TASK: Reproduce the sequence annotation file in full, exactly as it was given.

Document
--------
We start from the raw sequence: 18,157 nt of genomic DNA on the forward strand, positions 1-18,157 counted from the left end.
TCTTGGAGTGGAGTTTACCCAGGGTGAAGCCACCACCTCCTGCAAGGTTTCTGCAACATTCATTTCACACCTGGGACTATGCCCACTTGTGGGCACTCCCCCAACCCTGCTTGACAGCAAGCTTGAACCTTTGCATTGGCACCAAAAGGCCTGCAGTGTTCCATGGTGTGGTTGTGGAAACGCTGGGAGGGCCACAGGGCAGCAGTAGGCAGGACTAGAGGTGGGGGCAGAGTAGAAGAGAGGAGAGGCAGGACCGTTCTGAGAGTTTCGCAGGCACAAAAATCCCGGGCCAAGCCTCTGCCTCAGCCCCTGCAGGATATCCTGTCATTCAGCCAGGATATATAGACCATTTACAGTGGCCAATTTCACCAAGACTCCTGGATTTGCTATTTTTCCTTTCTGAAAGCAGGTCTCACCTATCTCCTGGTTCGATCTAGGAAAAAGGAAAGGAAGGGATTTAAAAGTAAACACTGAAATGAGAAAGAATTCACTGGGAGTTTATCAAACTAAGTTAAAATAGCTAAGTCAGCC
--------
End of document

We start from the raw sequence: 18,157 nt of genomic DNA on the forward strand, positions 1-18,157 counted from the left end.
TCTTGGAGTGGAGTTTACCCAGGGTGAAGCCACCACCTCCTGCAAGGTTTCTGCAACATTCATTTCACACCTGGGACTATGCCCACTTGTGGGCACTCCCCCAACCCTGCTTGACAGCAAGCTTGAACCTTTGCATTGGCACCAAAAGGCCTGCAGTGTTCCATGGTGTGGTTGTGGAAACGCTGGGAGGGCCACAGGGCAGCAGTAGGCAGGACTAGAGGTGGGGGCAGAGTAGAAGAGAGGAGAGGCAGGACCGTTCTGAGAGTTTCGCAGGCACAAAAATCCCGGGCCAAGCCTCTGCCTCAGCCCCTGCAGGATATCCTGTCATTCAGCCAGGATATATAGACCATTTACAGTGGCCAATTTCACCAAGACTCCTGGATTTGCTATTTTTCCTTTCTGAAAGCAGGTCTCACCTATCTCCTGGTTCGATCTAGGAAAAAGGAAAGGAAGGGATTTAAAAGTAAACACTGAAATGAGAAAGAATTCACTGGGAGTTTATCAAACTAAGTTAAAATAGCTAAGTCAGCC